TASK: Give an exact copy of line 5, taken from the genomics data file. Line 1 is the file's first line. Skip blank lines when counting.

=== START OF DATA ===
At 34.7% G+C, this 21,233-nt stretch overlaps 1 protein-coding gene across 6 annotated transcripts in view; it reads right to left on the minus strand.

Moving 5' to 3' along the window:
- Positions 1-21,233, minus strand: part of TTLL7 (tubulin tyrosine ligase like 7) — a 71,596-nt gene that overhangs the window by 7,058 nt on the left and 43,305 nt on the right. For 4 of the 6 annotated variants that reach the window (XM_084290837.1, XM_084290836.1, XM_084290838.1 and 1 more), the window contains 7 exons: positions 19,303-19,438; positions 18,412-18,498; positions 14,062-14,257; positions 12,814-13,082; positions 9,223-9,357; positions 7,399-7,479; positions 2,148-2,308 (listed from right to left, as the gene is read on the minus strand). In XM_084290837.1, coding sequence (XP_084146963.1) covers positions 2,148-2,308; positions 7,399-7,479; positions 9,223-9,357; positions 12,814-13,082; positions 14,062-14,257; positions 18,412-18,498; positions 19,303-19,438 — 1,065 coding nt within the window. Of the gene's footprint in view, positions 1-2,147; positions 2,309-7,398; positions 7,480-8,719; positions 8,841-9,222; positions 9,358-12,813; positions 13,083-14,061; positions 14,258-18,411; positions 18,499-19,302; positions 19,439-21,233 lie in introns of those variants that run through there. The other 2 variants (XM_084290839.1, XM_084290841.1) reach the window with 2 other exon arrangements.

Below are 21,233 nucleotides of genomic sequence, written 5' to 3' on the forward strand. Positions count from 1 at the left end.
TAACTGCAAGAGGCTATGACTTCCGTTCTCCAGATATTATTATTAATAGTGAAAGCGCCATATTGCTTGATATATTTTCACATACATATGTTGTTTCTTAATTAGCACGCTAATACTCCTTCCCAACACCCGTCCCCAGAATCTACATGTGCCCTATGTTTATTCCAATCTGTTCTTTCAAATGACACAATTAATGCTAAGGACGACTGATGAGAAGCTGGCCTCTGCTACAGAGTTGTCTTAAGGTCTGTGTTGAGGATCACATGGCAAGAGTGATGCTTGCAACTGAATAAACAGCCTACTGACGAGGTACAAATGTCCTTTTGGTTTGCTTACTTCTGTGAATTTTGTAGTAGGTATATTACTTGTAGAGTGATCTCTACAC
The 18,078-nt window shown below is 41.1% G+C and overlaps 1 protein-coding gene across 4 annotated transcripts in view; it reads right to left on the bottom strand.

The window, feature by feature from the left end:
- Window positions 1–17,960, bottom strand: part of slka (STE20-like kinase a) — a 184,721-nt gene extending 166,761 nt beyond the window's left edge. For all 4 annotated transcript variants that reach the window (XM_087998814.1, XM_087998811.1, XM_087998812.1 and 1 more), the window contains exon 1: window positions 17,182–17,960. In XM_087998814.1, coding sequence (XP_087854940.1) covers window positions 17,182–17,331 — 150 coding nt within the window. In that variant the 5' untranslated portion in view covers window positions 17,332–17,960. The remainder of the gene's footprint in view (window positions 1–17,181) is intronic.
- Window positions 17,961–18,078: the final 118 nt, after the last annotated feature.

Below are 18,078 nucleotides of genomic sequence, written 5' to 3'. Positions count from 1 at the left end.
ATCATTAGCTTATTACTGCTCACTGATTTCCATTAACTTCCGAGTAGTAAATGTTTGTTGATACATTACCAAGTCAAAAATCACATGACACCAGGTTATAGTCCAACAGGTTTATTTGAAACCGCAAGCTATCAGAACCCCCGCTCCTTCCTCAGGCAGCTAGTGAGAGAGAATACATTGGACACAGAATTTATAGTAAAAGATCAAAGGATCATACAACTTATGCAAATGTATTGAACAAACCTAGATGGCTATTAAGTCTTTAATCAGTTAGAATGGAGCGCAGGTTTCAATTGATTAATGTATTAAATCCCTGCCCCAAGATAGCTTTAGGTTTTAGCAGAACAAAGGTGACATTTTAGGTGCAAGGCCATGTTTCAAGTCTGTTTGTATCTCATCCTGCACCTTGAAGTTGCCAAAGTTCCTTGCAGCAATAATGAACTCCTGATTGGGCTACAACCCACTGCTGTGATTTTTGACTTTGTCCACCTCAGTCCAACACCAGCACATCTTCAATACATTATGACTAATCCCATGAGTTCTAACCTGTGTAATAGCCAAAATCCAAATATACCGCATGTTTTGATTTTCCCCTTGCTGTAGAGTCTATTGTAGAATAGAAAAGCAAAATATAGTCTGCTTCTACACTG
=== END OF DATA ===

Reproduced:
TAACTGCAAGAGGCTATGACTTCCGTTCTCCAGATATTATTATTAATAGTGAAAGCGCCATATTGCTTGATATATTTTCACATACATATGTTGTTTCTTAATTAGCACGCTAATACTCCTTCCCAACACCCGTCCCCAGAATCTACATGTGCCCTATGTTTATTCCAATCTGTTCTTTCAAATGACACAATTAATGCTAAGGACGACTGATGAGAAGCTGGCCTCTGCTACAGAGTTGTCTTAAGGTCTGTGTTGAGGATCACATGGCAAGAGTGATGCTTGCAACTGAATAAACAGCCTACTGACGAGGTACAAATGTCCTTTTGGTTTGCTTACTTCTGTGAATTTTGTAGTAGGTATATTACTTGTAGAGTGATCTCTACAC